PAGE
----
Google Book Search and the Need for Creative Copyright Solutions

Recently, the Indian Reprographic Rights Organisation (IRRO), a book publishers association, registered its strong protest against the ongoing Google Book Search (GBS) settlement terms in the US. What particularly irked IRRO is the fact that Google attempts to be turning copyright law on its head, by asking that copyright owners expressly “opt out” of Googles’ mammoth digital library.

Given the onward expansionist march of an antiquated copyright law, I’m very partial to the idea of copyright law spinning on its head in this digital day and age.

The IRRO is also expected to sue Google before Indian courts. And when it does so, it is likely to win, as the Indian “fair use” provision is worryingly narrower than the US version.

I highlight this controversy in a recent editorial in the Indian Express (IE). In particular, I stress the importance of crafting creative solutions to foster Google’s far sighted project and the promise of a knowledge revolution, albeit with appropriate controls to check any potential abuses by Google. Below is the text of the IE editorial:

“The creation of gigantic knowledge repositories has proved challenging since time immemorial. The fabled library of Alexandria sought to capture the entirety of documented human knowledge, but was unfortunately set ablaze in the first century BC. Closer home, Nalanda’s ancient library met the same fate with “smoke from the burning manuscripts hanging for days like a dark pall over the low hills.”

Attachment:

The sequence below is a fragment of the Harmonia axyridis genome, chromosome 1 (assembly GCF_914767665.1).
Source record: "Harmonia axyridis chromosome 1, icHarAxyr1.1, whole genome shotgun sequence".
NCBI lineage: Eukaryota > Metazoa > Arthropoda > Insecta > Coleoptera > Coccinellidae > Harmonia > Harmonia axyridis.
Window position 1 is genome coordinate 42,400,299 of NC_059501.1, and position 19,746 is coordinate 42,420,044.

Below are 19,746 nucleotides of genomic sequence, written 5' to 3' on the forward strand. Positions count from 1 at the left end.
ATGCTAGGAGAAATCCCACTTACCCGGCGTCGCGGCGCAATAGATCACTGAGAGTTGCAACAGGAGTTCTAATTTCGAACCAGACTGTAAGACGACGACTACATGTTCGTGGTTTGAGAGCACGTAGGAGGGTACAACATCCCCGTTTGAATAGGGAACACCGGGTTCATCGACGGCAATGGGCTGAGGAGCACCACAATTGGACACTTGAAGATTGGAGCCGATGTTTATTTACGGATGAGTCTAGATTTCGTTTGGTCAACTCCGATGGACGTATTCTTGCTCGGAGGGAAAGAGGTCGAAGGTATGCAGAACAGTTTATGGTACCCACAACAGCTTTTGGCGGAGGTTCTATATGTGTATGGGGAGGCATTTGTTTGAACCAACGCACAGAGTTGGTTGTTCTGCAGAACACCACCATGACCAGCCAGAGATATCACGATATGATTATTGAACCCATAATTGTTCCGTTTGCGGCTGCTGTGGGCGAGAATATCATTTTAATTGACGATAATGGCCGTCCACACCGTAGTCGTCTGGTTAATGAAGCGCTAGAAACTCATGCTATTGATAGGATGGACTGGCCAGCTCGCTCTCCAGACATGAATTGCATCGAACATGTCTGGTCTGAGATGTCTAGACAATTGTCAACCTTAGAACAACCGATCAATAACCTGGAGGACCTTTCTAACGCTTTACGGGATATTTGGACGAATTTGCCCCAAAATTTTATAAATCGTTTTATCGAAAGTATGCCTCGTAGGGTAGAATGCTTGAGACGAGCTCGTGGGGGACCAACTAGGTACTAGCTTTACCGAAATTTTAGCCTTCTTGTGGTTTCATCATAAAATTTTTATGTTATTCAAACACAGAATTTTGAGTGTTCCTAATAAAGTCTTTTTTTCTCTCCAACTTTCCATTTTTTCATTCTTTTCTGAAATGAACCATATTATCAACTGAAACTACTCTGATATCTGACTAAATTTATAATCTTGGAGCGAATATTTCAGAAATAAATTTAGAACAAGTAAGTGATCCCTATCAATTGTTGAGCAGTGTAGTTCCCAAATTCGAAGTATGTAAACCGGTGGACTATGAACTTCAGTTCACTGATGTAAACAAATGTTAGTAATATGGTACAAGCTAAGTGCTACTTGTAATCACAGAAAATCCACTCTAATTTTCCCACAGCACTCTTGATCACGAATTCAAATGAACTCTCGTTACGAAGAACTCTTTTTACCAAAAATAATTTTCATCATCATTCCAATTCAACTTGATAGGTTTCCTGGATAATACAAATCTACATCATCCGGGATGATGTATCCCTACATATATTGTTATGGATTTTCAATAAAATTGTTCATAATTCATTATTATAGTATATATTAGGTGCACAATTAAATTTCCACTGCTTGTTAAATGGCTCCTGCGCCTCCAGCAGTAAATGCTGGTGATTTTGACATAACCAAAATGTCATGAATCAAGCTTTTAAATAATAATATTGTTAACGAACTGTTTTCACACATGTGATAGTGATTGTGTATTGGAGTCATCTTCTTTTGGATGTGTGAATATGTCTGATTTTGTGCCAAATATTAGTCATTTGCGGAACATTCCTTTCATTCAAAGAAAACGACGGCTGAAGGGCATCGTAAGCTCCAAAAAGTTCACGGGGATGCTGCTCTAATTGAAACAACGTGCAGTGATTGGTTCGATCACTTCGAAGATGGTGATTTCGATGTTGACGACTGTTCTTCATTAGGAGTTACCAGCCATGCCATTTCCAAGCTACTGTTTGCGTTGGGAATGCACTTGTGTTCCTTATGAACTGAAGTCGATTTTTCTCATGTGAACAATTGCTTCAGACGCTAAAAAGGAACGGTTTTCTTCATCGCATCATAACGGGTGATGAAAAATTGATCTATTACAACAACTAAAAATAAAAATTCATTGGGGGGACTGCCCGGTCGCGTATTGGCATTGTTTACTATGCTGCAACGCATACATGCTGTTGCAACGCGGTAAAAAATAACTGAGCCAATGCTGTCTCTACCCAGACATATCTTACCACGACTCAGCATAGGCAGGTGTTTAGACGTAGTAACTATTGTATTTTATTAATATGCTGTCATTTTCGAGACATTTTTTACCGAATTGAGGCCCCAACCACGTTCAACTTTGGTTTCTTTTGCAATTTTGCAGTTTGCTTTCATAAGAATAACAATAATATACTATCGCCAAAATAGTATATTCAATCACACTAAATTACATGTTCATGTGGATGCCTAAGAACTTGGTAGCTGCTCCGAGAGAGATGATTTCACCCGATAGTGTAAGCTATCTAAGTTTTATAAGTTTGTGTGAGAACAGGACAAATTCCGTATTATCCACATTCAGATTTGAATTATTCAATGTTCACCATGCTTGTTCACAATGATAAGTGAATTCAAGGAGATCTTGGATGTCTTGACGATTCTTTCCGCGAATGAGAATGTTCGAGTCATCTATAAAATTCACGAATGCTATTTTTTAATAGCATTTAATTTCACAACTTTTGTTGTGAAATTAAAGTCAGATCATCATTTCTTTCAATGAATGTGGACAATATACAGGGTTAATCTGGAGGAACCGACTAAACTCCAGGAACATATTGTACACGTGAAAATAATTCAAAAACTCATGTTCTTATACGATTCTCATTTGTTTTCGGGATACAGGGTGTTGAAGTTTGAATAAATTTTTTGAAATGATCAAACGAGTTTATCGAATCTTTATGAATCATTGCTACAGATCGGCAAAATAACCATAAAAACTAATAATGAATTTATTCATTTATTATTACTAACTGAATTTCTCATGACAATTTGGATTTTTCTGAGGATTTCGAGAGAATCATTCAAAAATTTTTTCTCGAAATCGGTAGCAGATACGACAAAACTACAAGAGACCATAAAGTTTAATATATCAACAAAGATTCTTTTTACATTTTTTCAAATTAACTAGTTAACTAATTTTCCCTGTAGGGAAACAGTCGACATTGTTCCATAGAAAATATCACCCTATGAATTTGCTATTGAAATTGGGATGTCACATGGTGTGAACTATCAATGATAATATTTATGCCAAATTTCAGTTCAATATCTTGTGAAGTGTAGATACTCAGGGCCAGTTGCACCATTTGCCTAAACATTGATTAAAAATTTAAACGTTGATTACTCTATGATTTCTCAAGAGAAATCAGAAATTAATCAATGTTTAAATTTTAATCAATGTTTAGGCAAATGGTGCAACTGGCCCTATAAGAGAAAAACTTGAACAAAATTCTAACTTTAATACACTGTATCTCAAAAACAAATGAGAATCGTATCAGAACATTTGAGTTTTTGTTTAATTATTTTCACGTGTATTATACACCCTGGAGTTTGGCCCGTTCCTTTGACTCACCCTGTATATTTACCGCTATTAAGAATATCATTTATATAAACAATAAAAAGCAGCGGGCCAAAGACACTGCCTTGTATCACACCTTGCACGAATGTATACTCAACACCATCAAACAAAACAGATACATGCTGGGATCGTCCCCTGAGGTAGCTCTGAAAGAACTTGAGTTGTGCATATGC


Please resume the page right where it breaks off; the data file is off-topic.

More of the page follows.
The latest entrant in this game is quite different, a private corporation, and one that does not fear physical fires. For Google’s information is stored in a medium that fires cannot singe. However, what the search company has come to fear are metaphysical fires stoked by copyright laws.

The Google Book Search (GBS) project seeks to digitise all books that are currently available in the world. Unfortunately, in 2005, Google was sued by a bunch of angry publishers. A settlement is being brokered by a US court — albeit a highly controversial one, owing to a rule that authors have to expressly “opt” out, if they do not wish their books to be part of Google’s mammoth online library.

Since such a settlement is also likely to bind Indian authors qua their copyrights in the US, UK, Canada and Australia, the Indian Reprographic Rights Organisation (IRRO), which represents Indian publishers, recently filed their objections to the settlement terms.

IRRO is also expected to sue Google in India, and if it does so, it is likely to win.

It must be stated at the outset that Google faces no liability for books whose copyrights have expired. However, for copyrighted books, Google is forced to contend with legal issues over three distinct kinds of works: copyright works that are in print, those that are out of print, and those whose authors cannot be identified (popularly referred to as orphan works). Thus far, Google has been scanning such books, converting them to text and indexing them so that contextual information from the book is displayed in response to search queries.